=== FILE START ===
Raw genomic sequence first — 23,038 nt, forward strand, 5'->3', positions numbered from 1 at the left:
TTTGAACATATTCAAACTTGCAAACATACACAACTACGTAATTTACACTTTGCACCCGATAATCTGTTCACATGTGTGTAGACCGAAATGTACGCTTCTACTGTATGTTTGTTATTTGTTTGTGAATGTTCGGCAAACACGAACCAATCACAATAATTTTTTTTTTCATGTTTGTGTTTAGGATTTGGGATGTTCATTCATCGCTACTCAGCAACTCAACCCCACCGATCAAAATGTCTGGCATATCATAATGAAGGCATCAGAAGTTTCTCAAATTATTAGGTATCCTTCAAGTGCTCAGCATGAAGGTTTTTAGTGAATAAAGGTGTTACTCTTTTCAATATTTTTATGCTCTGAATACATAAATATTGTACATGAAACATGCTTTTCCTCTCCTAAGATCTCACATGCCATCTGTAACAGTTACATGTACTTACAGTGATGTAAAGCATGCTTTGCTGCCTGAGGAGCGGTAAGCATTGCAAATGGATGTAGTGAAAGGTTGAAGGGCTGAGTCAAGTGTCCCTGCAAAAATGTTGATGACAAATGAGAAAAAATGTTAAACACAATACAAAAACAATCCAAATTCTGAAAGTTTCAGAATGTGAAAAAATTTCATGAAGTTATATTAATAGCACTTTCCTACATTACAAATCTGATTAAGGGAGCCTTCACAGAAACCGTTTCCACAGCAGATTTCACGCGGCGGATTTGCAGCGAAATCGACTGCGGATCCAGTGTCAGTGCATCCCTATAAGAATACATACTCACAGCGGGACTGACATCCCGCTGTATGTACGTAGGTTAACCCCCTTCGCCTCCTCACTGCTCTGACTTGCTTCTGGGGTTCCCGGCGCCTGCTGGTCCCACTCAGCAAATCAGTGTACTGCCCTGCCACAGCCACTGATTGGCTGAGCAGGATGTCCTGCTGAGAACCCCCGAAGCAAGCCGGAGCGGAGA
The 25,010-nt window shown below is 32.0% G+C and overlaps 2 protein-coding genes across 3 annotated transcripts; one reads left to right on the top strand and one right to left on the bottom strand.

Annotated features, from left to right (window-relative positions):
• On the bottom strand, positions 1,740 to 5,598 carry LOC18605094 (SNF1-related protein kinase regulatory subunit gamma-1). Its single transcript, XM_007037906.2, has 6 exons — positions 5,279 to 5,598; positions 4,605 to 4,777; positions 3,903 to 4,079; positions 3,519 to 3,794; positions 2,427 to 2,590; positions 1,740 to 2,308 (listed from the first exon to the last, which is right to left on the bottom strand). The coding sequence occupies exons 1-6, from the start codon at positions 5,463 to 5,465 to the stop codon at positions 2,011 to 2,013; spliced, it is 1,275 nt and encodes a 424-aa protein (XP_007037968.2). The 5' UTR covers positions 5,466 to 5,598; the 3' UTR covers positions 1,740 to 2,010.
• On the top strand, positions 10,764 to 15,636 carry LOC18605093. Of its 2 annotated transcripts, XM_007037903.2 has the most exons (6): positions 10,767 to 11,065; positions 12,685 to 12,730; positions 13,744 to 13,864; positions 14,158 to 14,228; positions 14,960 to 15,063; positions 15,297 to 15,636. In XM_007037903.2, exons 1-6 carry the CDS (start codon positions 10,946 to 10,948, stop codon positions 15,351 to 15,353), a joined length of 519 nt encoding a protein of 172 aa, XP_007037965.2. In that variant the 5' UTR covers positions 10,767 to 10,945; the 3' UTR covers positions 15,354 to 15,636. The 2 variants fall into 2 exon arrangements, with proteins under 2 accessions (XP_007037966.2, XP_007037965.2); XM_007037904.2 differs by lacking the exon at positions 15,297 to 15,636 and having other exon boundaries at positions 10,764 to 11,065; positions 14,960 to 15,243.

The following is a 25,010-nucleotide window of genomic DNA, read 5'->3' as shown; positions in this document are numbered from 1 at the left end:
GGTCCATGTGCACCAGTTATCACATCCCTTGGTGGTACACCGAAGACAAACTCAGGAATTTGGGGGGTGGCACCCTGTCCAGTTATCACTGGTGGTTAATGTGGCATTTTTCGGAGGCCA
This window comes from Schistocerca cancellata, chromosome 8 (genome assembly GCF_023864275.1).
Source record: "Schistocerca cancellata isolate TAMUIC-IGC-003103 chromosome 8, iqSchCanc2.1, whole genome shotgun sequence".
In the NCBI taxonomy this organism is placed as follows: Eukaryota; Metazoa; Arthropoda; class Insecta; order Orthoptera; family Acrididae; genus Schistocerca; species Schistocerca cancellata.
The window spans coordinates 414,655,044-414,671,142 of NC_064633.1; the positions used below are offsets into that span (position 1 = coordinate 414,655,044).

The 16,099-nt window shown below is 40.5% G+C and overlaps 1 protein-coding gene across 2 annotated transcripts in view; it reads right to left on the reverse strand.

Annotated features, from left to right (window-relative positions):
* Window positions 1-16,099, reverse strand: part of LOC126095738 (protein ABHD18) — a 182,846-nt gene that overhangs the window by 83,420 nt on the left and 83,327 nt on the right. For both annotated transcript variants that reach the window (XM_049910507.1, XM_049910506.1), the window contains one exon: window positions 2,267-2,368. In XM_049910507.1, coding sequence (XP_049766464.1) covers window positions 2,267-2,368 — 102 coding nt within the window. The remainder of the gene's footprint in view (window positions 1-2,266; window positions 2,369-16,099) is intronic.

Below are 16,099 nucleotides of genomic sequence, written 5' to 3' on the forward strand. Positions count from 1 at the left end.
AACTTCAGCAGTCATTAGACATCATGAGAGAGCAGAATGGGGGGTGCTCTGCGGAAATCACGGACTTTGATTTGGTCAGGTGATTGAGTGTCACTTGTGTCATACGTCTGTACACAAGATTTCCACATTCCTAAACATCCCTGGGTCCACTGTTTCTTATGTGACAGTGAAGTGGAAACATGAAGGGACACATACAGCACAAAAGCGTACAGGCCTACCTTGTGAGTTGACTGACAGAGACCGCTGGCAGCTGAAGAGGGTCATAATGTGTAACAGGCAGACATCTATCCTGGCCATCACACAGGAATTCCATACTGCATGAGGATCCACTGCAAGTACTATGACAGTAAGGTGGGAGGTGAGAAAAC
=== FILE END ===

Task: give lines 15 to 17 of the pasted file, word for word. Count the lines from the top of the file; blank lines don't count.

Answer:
* Window positions 1-16,099, reverse strand: part of LOC126095738 (protein ABHD18) — a 182,846-nt gene that overhangs the window by 83,420 nt on the left and 83,327 nt on the right. For both annotated transcript variants that reach the window (XM_049910507.1, XM_049910506.1), the window contains one exon: window positions 2,267-2,368. In XM_049910507.1, coding sequence (XP_049766464.1) covers window positions 2,267-2,368 — 102 coding nt within the window. The remainder of the gene's footprint in view (window positions 1-2,266; window positions 2,369-16,099) is intronic.

Below are 16,099 nucleotides of genomic sequence, written 5' to 3' on the forward strand. Positions count from 1 at the left end.
AACTTCAGCAGTCATTAGACATCATGAGAGAGCAGAATGGGGGGTGCTCTGCGGAAATCACGGACTTTGATTTGGTCAGGTGATTGAGTGTCACTTGTGTCATACGTCTGTACACAAGATTTCCACATTCCTAAACATCCCTGGGTCCACTGTTTCTTATGTGACAGTGAAGTGGAAACATGAAGGGACACATACAGCACAAAAGCGTACAGGCCTACCTTGTGAGTTGACTGACAGAGACCGCTGGCAGCTGAAGAGGGTCATAATGTGTAACAGGCAGACATCTATCCTGGCCATCACACAGGAATTCCATACTGCATGAGGATCCACTGCAAGTACTATGACAGTAAGGTGGGAGGTGAGAAAAC